One of the most anticipated electric cars is Tesla Motors' Model S, a luxury sedan that will be able to get as much as 300 miles of driving range. The company said it plans to first release a high-end trim this year, followed by other models with less driving range. The battery and electric powertrain of the Model S will be a platform for other electric vehicles, including a crossover expected to be revealed this week.
What does the future hold for electric vehicles? It seems clear that electrification in some form--hybrid, plug-in hybrids, or all-electrics--will garner more and more market share. The big question is how quickly. The answer depends on so many factors, including consumer interest, oil prices, technology, and government policies. Here are some directions for future electric vehicles, including the electric super car such as this Mercedes SLS AMG E-Cell expected next year. One big advantage of all-electric vehicles is that their engines provide full torque instantly from its single gear. That means an electric motor will provide smooth, even, and generally peppy acceleration, even if it's not a supercar.
Electric cars are at the lead of new business models in the automotive industry. One of the most unique is that of Better Place, which recently delivered the first Renault electric cars in Israel. Subscribers to Better Place pay a monthly fee and get to charge their cars at homes and public charging stations. They can also swap out batteries at automated stations such as these. So far, Better Place has only signed on Renault to make cars with swappable batteries but it does have agreements with many locations to offer its services. Israel is the farthest along.
Electric cars can also be well-suited for car sharing since all-electric cars tend to have a higher upfront cost. There is already an electric-car sharing service now offered in Paris. Last month there was a report of Spanish design firms who hoped to build prototypes of the Hikiro city car, a foldable two-seat electric car conceived at the MIT Media Lab. The idea is that these electric cars will be available to members who can pick them up and drop them off at designated spots. Able to collapse into a smaller space, they are designed to be lined up like luggage carts at the airport on city streets where space is at a premium.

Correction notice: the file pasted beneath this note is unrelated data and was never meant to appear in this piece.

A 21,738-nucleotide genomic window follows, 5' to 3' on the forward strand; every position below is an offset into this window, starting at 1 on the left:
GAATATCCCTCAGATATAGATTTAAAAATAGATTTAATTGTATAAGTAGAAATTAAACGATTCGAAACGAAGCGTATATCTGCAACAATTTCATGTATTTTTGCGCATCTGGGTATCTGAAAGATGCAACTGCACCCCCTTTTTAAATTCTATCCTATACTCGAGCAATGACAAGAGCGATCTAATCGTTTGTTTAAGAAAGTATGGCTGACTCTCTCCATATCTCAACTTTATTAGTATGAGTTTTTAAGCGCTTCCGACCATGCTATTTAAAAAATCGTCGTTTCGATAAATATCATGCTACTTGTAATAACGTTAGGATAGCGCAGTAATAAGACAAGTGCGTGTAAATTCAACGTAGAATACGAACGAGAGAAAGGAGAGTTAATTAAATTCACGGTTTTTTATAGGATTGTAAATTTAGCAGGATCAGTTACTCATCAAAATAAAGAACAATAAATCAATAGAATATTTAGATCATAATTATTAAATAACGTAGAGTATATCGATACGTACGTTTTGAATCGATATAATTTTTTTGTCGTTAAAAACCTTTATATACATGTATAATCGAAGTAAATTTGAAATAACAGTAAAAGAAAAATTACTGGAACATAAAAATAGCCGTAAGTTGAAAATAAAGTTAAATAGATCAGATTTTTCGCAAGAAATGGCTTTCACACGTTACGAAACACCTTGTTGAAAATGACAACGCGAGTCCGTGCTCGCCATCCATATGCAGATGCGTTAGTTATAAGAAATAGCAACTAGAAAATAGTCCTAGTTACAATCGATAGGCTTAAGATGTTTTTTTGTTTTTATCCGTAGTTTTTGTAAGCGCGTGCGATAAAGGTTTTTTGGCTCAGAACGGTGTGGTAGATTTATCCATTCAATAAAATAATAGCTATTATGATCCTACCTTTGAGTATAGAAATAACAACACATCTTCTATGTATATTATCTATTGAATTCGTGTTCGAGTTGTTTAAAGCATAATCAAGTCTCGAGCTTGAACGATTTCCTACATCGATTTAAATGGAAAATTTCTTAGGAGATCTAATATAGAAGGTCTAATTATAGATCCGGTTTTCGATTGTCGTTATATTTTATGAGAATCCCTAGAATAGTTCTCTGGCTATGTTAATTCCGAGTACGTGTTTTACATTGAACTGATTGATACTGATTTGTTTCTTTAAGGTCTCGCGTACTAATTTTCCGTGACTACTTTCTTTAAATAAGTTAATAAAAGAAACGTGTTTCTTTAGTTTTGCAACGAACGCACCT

Another direction in electric vehicles is toward two- and three-seaters. Here is a Vectrix VX-3 electric scooter which is designed as a sort of midpoint between a scooter and a motorcycle. It's able to go 50 miles to 80 miles on a charge and hit a top speed of 68 miles per hour. The company expects it will cost about $15,000. Apart from scooters and motorcycles, electric bicycles are an area of expected growth, particularly in Asia where millions of units have already been sold.
Technically, there's no reason that self-driven cars will be electric. But when looking into the future, it's clear that robotics will be part of the scene. It could be sensors to improve the safety of drivers by avoiding obstacles. Or cars could become self-driving, something that Google has been testing out the past few years without any robot-related mishaps. One important advance in the past few years is the amount of data available and processing power in the cloud available to improve the performance of self-driven cars. Google last year was granted a patent for a system that would direct a robotic car based on markings on the road. One could imagine, for example, that a driver would take a car to a location where the car would then be self-driven.
Although not always considered electric vehicles, cars that run on fuel cells are actually running on electric power. Fuel cells convert a fuel, such as hydrogen, into electricity through a chemical reaction. This Honda FCX uses a combination of two high-pressure hydrogen tanks and ultracapacitors to move. The hydrogen provides the fuel while the ultracapacitors, which store energy like batteries, provide the power needed during acceleration. This also saves on space. In addition to technical challenges such as storage, fuel cell vehicles are gated by the lack of fueling infrastructure. Some automakers remain committed, though, and have built hydrogen filling stations in certain cities, such as Los Angeles, where the reduced emissions are no doubt welcome.
A technology breakthrough in energy storage could change the equation in electric vehicles and there is no lack of researchers and companies trying. Here is a prototype of a water-based battery being developed by startup PolyPlus. Along with IBM and others, PolyPlus is also developing a lithium air rechargeable battery that would allow for 500 miles of driving range per charge. The company expects this battery, much more energy dense than today's lithium ion batteries, will be available next year. Other promising areas of research are solid state batteries and other chemistries, such as zinc air batteries. Advances in energy storage stand to benefit the auto industry's march toward electrification, from battery electric vehicles to hybrids.